Israelis worried about the day after the election
57% think Israel is now in a recession and the majority also thinks the recession won't end this year.
Israelis don't think their financial situation will improve after Election Day on Tuesday: 57% think Israel is now in a recession and the majority also thinks the recession won't end this year.
Nielsen's global consumer confidence survey figures shows that only 11% of Israelis who think there is now a recession feel it will end within a year.
The Nielsen data is based on a survey conducted on the Internet among some 29,000 consumers in 58 countries, 500 of whom were from Israel.
In addition, Israeli optimism is declining. At the end of the third quarter of 2012, 16% thought the country would see an end to the recession within a year. The figures for Israel at the end of 2012 were similar to the average for European nations, where consumers were also considered pessimistic.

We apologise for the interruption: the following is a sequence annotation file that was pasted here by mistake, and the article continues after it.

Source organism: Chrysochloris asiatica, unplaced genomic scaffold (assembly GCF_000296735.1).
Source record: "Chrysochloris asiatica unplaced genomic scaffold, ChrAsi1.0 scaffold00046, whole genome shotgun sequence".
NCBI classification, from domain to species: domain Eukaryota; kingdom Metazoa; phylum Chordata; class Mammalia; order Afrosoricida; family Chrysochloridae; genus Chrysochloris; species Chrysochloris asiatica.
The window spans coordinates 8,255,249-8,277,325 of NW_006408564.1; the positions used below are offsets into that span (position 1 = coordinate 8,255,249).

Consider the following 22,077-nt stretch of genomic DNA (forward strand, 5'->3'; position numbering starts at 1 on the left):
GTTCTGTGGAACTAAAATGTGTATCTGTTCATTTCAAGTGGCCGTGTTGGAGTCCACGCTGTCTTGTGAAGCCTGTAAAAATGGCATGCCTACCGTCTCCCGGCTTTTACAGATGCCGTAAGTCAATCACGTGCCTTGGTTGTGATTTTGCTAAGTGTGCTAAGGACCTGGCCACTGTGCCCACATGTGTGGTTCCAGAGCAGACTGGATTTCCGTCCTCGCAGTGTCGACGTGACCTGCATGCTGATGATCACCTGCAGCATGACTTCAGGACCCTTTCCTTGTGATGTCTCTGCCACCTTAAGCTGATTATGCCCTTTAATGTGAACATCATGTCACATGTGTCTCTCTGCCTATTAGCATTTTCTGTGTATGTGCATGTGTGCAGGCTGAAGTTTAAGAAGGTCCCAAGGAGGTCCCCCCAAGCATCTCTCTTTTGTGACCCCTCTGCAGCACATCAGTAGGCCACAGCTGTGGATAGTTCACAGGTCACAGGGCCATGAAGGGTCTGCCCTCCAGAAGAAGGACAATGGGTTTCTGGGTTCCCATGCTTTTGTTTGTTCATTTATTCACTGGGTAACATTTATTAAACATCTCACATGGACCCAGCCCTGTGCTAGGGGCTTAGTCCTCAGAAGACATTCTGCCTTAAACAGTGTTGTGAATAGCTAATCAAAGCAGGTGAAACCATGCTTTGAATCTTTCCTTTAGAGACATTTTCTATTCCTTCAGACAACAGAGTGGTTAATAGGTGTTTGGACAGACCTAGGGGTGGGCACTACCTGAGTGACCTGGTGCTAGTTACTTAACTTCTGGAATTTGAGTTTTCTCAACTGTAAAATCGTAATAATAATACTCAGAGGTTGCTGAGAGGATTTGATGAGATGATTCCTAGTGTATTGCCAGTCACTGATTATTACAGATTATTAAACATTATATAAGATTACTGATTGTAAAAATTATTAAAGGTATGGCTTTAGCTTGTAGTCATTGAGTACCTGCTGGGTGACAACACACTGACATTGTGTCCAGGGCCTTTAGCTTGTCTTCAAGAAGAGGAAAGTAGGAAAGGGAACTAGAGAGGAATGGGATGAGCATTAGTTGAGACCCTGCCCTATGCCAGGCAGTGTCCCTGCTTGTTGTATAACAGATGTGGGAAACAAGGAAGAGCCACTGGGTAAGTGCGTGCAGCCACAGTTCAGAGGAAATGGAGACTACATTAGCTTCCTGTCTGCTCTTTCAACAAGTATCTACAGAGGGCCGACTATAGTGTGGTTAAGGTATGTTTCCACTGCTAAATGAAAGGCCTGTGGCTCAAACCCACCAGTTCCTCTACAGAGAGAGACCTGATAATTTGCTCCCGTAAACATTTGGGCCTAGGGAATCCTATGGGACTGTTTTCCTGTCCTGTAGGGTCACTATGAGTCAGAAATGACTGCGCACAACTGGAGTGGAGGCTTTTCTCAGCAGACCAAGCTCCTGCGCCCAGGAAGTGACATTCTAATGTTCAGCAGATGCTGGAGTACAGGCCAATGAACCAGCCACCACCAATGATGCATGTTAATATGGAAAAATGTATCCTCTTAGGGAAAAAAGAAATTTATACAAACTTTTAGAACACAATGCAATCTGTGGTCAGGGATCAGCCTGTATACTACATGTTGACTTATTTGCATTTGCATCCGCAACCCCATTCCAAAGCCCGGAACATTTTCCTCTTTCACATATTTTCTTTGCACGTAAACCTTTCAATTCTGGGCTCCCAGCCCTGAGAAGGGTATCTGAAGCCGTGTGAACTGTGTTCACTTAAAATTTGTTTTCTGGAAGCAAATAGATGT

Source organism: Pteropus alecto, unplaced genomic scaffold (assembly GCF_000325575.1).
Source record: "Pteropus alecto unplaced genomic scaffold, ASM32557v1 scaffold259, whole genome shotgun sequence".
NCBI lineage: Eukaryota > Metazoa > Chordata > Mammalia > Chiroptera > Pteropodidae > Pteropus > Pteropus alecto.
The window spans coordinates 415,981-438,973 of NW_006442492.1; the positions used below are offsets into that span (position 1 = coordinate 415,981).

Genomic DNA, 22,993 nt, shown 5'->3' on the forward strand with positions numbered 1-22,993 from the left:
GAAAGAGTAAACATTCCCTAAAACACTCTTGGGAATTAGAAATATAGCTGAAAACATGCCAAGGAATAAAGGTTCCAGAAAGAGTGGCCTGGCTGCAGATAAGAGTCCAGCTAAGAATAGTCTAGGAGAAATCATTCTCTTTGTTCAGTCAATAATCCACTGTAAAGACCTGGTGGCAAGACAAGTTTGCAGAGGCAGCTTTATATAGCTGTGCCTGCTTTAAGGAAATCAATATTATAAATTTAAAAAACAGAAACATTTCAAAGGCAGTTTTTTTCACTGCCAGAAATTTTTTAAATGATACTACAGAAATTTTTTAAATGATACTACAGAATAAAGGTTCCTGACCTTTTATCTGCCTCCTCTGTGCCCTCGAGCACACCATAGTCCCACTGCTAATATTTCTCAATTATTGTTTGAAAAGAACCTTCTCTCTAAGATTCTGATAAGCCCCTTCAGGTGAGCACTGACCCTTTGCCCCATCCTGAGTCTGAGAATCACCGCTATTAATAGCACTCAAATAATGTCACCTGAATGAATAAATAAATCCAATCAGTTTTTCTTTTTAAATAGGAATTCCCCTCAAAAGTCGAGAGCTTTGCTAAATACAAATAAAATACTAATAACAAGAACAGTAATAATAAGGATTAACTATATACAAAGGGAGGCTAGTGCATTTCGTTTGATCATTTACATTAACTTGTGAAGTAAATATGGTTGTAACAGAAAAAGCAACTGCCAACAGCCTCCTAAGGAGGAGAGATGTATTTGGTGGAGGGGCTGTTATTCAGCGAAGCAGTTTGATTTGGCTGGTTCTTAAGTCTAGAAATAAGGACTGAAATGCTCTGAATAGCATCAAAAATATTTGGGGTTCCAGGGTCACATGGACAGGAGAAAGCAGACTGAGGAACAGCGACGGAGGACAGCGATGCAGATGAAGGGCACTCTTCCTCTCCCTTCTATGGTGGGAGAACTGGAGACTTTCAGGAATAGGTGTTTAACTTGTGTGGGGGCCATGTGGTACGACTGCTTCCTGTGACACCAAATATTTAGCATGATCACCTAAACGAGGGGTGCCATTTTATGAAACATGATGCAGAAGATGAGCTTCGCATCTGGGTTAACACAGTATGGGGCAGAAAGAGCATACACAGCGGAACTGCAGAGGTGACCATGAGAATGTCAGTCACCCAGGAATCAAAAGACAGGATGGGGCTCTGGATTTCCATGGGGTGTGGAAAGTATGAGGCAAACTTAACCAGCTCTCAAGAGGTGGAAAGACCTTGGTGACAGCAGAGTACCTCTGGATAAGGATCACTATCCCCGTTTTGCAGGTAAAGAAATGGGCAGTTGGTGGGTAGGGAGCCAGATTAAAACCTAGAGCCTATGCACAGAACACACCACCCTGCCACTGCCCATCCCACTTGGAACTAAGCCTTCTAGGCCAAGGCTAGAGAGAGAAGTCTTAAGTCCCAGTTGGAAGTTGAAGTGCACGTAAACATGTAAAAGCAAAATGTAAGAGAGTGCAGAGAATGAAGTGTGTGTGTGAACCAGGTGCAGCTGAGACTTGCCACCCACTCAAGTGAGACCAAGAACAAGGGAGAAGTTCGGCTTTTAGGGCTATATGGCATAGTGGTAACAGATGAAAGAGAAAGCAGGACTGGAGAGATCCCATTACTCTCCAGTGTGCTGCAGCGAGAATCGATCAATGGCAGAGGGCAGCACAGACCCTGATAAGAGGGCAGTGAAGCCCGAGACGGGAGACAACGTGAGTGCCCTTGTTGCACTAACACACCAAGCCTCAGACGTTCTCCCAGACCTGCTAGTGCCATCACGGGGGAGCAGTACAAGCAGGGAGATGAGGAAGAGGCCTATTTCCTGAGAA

The 66% of Israelis who think we were in a recession at the end of the third quarter of 2012 was the highest level since the global financial crisis in 2008, though this figure has now improved slightly. But this is still below the European average of 75% who think their countries are in a recession.
Israelis also say they feel a low level of economic security, especially since the social protests of the summer of 2011. These numbers have been falling for six consecutive quarters. Before the protests broke out, Israelis were much more optimistic than global averages.
Israeli consumers say their biggest worry is still of war, but the percentage of Israelis citing this as their main fear fell in the fourth quarter of last year to only 18%, down from 26% in the previous quarter. It is possible the reason is the coming election has driven the fear of a war with Iran off the top of the list of worries.